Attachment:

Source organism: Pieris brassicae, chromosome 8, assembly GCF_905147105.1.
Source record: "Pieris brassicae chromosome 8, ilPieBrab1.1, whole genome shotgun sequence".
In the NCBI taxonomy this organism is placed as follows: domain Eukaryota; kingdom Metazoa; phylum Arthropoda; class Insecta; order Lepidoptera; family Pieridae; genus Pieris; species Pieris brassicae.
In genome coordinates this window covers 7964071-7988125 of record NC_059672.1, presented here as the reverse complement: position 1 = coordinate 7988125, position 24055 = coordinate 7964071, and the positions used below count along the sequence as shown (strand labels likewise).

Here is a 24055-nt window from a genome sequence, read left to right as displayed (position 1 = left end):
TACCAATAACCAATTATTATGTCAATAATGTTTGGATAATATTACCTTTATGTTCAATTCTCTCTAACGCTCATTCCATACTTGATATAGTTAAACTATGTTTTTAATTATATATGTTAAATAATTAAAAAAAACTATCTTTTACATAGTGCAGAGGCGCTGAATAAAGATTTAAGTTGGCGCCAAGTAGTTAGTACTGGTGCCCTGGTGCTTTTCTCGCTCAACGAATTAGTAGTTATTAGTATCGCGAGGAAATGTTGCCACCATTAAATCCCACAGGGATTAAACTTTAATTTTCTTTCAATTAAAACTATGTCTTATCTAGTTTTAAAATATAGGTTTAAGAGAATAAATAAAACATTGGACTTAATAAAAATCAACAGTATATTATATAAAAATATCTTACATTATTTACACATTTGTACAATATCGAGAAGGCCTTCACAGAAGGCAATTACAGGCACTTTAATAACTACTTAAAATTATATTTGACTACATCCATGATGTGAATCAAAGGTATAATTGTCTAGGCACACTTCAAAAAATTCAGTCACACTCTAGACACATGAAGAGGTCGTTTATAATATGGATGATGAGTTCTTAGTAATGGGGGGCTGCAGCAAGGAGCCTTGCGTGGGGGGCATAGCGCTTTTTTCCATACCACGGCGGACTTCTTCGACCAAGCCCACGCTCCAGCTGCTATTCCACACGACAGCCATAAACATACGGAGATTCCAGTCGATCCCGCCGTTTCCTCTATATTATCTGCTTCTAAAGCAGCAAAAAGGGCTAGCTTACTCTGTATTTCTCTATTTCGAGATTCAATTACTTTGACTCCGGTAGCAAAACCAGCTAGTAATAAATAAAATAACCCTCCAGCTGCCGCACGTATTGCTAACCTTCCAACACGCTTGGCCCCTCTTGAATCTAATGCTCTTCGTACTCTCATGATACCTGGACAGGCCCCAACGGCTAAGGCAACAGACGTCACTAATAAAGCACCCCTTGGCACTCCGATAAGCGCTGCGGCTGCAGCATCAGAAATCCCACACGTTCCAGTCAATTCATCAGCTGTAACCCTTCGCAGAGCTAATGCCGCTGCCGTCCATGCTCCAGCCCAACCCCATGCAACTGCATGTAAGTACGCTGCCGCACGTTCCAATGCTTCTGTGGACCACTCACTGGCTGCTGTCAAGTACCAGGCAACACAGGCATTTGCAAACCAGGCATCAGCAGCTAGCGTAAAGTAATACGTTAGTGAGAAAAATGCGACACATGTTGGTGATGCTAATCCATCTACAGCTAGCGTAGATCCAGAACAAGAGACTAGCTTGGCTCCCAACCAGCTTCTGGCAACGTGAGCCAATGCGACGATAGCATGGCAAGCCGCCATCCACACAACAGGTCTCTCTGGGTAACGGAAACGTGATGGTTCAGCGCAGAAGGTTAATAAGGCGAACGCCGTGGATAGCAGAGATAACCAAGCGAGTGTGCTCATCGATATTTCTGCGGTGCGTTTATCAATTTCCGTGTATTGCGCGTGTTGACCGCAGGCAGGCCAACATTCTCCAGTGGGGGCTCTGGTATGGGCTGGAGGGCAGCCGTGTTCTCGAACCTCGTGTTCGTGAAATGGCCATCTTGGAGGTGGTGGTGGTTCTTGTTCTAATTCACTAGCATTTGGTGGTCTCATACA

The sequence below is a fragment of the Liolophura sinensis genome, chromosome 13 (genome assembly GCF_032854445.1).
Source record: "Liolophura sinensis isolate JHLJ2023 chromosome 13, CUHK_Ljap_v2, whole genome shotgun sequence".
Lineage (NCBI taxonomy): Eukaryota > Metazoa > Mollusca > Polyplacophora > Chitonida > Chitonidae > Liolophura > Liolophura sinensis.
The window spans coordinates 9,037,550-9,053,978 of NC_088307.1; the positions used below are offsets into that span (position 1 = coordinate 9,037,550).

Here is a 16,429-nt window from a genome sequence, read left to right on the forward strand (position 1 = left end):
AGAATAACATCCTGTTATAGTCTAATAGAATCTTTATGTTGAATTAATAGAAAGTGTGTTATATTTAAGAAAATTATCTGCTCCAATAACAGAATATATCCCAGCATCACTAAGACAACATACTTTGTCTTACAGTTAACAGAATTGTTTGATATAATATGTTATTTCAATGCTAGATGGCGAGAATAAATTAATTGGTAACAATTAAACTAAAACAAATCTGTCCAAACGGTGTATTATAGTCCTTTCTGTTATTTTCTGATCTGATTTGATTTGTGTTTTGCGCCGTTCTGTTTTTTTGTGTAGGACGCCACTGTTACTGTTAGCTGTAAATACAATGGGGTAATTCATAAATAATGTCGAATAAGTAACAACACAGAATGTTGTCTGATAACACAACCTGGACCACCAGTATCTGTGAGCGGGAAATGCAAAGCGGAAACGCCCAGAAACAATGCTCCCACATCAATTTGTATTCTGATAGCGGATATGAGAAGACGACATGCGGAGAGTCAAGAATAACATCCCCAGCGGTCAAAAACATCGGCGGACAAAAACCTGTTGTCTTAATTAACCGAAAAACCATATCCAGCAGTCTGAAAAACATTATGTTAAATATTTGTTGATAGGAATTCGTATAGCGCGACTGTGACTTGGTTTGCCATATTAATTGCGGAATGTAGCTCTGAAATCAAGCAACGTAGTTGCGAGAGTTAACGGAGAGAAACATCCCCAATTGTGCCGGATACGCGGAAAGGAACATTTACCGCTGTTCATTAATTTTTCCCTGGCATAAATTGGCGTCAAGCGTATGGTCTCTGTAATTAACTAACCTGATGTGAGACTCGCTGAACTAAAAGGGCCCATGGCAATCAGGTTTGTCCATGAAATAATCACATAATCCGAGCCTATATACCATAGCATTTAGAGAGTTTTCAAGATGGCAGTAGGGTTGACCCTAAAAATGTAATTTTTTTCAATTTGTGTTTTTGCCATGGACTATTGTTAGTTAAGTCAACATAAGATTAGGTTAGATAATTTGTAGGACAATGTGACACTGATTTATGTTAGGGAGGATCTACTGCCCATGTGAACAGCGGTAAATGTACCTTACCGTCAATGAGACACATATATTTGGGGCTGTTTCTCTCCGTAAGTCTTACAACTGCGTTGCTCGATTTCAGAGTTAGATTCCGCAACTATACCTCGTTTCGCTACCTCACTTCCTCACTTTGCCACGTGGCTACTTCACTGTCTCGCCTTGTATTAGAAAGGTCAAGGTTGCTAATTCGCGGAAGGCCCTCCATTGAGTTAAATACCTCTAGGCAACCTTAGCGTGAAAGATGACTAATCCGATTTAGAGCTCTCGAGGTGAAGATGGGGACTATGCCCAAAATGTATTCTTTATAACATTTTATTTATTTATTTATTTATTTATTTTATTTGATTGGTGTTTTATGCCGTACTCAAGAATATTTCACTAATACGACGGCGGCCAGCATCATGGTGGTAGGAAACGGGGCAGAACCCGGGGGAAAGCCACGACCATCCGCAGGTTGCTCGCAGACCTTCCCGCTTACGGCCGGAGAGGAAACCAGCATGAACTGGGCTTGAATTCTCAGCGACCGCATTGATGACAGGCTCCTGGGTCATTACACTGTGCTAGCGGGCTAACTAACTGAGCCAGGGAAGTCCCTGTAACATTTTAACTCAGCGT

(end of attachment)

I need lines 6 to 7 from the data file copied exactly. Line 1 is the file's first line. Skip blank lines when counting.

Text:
TACCAATAACCAATTATTATGTCAATAATGTTTGGATAATATTACCTTTATGTTCAATTCTCTCTAACGCTCATTCCATACTTGATATAGTTAAACTATGTTTTTAATTATATATGTTAAATAATTAAAAAAAACTATCTTTTACATAGTGCAGAGGCGCTGAATAAAGATTTAAGTTGGCGCCAAGTAGTTAGTACTGGTGCCCTGGTGCTTTTCTCGCTCAACGAATTAGTAGTTATTAGTATCGCGAGGAAATGTTGCCACCATTAAATCCCACAGGGATTAAACTTTAATTTTCTTTCAATTAAAACTATGTCTTATCTAGTTTTAAAATATAGGTTTAAGAGAATAAATAAAACATTGGACTTAATAAAAATCAACAGTATATTATATAAAAATATCTTACATTATTTACACATTTGTACAATATCGAGAAGGCCTTCACAGAAGGCAATTACAGGCACTTTAATAACTACTTAAAATTATATTTGACTACATCCATGATGTGAATCAAAGGTATAATTGTCTAGGCACACTTCAAAAAATTCAGTCACACTCTAGACACATGAAGAGGTCGTTTATAATATGGATGATGAGTTCTTAGTAATGGGGGGCTGCAGCAAGGAGCCTTGCGTGGGGGGCATAGCGCTTTTTTCCATACCACGGCGGACTTCTTCGACCAAGCCCACGCTCCAGCTGCTATTCCACACGACAGCCATAAACATACGGAGATTCCAGTCGATCCCGCCGTTTCCTCTATATTATCTGCTTCTAAAGCAGCAAAAAGGGCTAGCTTACTCTGTATTTCTCTATTTCGAGATTCAATTACTTTGACTCCGGTAGCAAAACCAGCTAGTAATAAATAAAATAACCCTCCAGCTGCCGCACGTATTGCTAACCTTCCAACACGCTTGGCCCCTCTTGAATCTAATGCTCTTCGTACTCTCATGATACCTGGACAGGCCCCAACGGCTAAGGCAACAGACGTCACTAATAAAGCACCCCTTGGCACTCCGATAAGCGCTGCGGCTGCAGCATCAGAAATCCCACACGTTCCAGTCAATTCATCAGCTGTAACCCTTCGCAGAGCTAATGCCGCTGCCGTCCATGCTCCAGCCCAACCCCATGCAACTGCATGTAAGTACGCTGCCGCACGTTCCAATGCTTCTGTGGACCACTCACTGGCTGCTGTCAAGTACCAGGCAACACAGGCATTTGCAAACCAGGCATCAGCAGCTAGCGTAAAGTAATACGTTAGTGAGAAAAATGCGACACATGTTGGTGATGCTAATCCATCTACAGCTAGCGTAGATCCAGAACAAGAGACTAGCTTGGCTCCCAACCAGCTTCTGGCAACGTGAGCCAATGCGACGATAGCATGGCAAGCCGCCATCCACACAACAGGTCTCTCTGGGTAACGGAAACGTGATGGTTCAGCGCAGAAGGTTAATAAGGCGAACGCCGTGGATAGCAGAGATAACCAAGCGAGTGTGCTCATCGATATTTCTGCGGTGCGTTTATCAATTTCCGTGTATTGCGCGTGTTGACCGCAGGCAGGCCAACATTCTCCAGTGGGGGCTCTGGTATGGGCTGGAGGGCAGCCGTGTTCTCGAACCTCGTGTTCGTGAAATGGCCATCTTGGAGGTGGTGGTGGTTCTTGTTCTAATTCACTAGCATTTGGTGGTCTCATACA

The sequence below is a fragment of the Liolophura sinensis genome, chromosome 13 (genome assembly GCF_032854445.1).